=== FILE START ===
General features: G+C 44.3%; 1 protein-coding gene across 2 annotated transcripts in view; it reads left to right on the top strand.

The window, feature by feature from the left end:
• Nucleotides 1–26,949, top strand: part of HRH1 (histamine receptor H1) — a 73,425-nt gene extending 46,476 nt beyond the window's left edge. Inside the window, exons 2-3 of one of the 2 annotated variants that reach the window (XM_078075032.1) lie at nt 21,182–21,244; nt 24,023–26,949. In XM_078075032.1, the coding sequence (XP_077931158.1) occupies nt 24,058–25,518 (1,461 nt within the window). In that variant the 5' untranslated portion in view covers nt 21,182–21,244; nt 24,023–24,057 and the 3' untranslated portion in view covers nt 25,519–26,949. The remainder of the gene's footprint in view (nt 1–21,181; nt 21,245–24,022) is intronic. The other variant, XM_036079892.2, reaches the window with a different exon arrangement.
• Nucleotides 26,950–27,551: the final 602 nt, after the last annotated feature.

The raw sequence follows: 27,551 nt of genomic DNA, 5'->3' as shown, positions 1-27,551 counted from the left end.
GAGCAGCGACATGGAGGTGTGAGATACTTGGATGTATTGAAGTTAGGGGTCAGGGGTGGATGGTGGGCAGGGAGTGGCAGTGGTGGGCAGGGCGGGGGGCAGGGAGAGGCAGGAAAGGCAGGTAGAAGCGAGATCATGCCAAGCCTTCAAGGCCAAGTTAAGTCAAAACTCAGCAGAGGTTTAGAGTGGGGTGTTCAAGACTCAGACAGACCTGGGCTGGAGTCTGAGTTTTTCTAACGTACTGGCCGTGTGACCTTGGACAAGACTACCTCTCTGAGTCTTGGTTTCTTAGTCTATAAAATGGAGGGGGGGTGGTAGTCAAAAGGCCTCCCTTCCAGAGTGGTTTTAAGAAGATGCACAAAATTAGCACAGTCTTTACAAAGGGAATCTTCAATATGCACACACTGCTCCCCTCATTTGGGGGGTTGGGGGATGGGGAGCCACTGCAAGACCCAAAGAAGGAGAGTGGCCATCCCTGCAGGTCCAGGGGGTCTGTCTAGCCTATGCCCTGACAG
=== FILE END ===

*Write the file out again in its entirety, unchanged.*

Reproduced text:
General features: G+C 44.3%; 1 protein-coding gene across 2 annotated transcripts in view; it reads left to right on the top strand.

The window, feature by feature from the left end:
• Nucleotides 1–26,949, top strand: part of HRH1 (histamine receptor H1) — a 73,425-nt gene extending 46,476 nt beyond the window's left edge. Inside the window, exons 2-3 of one of the 2 annotated variants that reach the window (XM_078075032.1) lie at nt 21,182–21,244; nt 24,023–26,949. In XM_078075032.1, the coding sequence (XP_077931158.1) occupies nt 24,058–25,518 (1,461 nt within the window). In that variant the 5' untranslated portion in view covers nt 21,182–21,244; nt 24,023–24,057 and the 3' untranslated portion in view covers nt 25,519–26,949. The remainder of the gene's footprint in view (nt 1–21,181; nt 21,245–24,022) is intronic. The other variant, XM_036079892.2, reaches the window with a different exon arrangement.
• Nucleotides 26,950–27,551: the final 602 nt, after the last annotated feature.

The raw sequence follows: 27,551 nt of genomic DNA, 5'->3' as shown, positions 1-27,551 counted from the left end.
GAGCAGCGACATGGAGGTGTGAGATACTTGGATGTATTGAAGTTAGGGGTCAGGGGTGGATGGTGGGCAGGGAGTGGCAGTGGTGGGCAGGGCGGGGGGCAGGGAGAGGCAGGAAAGGCAGGTAGAAGCGAGATCATGCCAAGCCTTCAAGGCCAAGTTAAGTCAAAACTCAGCAGAGGTTTAGAGTGGGGTGTTCAAGACTCAGACAGACCTGGGCTGGAGTCTGAGTTTTTCTAACGTACTGGCCGTGTGACCTTGGACAAGACTACCTCTCTGAGTCTTGGTTTCTTAGTCTATAAAATGGAGGGGGGGTGGTAGTCAAAAGGCCTCCCTTCCAGAGTGGTTTTAAGAAGATGCACAAAATTAGCACAGTCTTTACAAAGGGAATCTTCAATATGCACACACTGCTCCCCTCATTTGGGGGGTTGGGGGATGGGGAGCCACTGCAAGACCCAAAGAAGGAGAGTGGCCATCCCTGCAGGTCCAGGGGGTCTGTCTAGCCTATGCCCTGACAG